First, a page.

Whilst I have been off work I have been able to get down with my friend on a fairly regular basis for a couple of hours at a time and was able to find the first pair to lay and sit their eggs, this of course then gave us a good chance of being able to photograph the young.
Not quite getting the hatching date correct I was two days out when I found that one of the eggs had hatched one Saturday morning whilst walking with Anne.
It would be three days before I could get back, and so on the Wednesday morning we set off and as if the parents had been waiting for us there they were with the youngster still in the nest. After a short while it came apparent that only one of the two eggs had hatched so the parents were not as busy as they had only the one chick, and as one parent would go off and feed it could be between 15 and 30 minutes before it returned carrying food for the youngster.
Finally on the second day both the parents and the youngster took to the water with the youngster spending most of the time on the parents back covered under it's feathers, only showing when one of the parent's came back to feed and swap over parental duties.
They would hide in the bank side vegetation and what I found unusual was that on occasions the parent would throw the youngster off it's back and with the other adult would start to build another nest platform... this would come in very useful later on....
I was amazed to see the numbers of Caddis Fly larvae they would catch, although the last shot is of the parent bird carrying nesting material.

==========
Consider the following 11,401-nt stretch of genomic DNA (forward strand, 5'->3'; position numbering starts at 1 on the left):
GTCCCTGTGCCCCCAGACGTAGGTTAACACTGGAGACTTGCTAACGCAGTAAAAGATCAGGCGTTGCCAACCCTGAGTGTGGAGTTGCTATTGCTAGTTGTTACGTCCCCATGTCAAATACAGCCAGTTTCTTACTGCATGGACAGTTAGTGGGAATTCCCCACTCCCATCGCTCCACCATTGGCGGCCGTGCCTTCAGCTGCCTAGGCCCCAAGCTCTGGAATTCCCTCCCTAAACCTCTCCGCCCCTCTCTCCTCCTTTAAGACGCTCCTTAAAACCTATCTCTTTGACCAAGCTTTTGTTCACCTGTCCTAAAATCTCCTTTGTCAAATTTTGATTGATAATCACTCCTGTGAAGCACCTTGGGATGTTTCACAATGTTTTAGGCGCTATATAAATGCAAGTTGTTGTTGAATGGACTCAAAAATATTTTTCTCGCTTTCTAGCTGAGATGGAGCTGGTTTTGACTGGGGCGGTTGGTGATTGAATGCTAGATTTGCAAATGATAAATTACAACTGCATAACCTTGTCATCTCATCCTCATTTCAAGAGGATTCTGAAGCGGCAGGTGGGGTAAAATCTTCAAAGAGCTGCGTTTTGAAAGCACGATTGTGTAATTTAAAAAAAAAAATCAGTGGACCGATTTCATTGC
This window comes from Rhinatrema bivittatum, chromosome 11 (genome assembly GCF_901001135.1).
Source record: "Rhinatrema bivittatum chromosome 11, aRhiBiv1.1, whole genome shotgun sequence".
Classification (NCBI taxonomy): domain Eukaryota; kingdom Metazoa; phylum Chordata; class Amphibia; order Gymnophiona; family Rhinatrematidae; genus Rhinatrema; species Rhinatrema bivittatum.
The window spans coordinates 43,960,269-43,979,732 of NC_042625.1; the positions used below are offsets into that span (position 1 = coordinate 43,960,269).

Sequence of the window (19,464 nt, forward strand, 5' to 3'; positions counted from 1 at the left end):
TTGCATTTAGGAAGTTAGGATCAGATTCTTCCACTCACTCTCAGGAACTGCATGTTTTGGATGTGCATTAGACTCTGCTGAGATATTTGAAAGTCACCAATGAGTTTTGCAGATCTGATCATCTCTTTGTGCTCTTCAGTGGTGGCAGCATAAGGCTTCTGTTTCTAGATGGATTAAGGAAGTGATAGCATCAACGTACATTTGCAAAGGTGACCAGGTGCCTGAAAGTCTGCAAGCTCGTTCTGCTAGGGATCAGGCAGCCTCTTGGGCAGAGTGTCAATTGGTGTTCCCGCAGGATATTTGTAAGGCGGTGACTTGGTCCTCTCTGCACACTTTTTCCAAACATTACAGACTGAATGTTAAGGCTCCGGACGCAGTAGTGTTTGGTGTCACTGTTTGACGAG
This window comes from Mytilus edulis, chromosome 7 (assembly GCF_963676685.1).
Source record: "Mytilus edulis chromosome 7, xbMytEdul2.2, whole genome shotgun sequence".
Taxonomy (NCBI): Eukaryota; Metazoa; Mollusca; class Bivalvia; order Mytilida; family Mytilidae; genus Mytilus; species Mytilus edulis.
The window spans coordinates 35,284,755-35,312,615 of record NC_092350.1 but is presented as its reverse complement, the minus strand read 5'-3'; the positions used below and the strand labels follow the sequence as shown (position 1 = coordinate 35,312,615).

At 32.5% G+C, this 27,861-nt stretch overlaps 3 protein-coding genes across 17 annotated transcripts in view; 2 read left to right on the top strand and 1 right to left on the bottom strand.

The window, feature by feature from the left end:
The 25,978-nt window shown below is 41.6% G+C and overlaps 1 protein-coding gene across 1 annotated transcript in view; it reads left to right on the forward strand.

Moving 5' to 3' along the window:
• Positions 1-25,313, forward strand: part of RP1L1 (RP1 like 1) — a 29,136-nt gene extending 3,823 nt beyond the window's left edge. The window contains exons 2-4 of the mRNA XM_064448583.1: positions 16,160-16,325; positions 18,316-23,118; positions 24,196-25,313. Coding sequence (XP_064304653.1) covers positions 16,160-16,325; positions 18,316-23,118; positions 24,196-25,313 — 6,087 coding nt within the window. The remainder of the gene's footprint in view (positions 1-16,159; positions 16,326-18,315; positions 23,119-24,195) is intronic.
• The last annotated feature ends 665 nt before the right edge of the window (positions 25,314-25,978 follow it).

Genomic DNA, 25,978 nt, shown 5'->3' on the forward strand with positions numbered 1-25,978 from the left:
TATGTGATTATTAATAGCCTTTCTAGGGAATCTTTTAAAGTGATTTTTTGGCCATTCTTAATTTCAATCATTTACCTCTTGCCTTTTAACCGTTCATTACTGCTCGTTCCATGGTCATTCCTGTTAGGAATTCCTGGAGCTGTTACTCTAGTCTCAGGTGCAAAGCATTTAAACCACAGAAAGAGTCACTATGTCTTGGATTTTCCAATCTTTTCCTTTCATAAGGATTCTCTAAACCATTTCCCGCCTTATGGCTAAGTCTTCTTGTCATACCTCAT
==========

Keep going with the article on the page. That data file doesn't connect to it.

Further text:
Everybody knows it is hard work being a dad!! just getting 40 winks.
The next few pictures show both mum and dad doing their parental duties.
This last picture shows mum feeding the youngster a Tadpole, not very significant you may think, but; this was probably one of the last meals this young Little Grebe had! Not long after this picture was taken I was photographing the youngster on it's own when all of a sudden there was a splash and a Jack pike had taken it quickly pursued by the adults, I have never seen this before and was taken back by what had just happened, stood there for what seemed minutes I then heard a noise and looked down to find that the youngster was trying to get on one of the parents back. I had mentioned earlier that I also witnessed the parents building another nest platform and this they used to keep their young one safe, no longer would they go out into open water to feed but they brought the food to the platform and fed the youngster there.
Sadly the news is not good the youngster clung on for another couple of days but on the third day after the attack one of the parents was once again sitting a single egg and there was no sign of young one.
Thanks for looking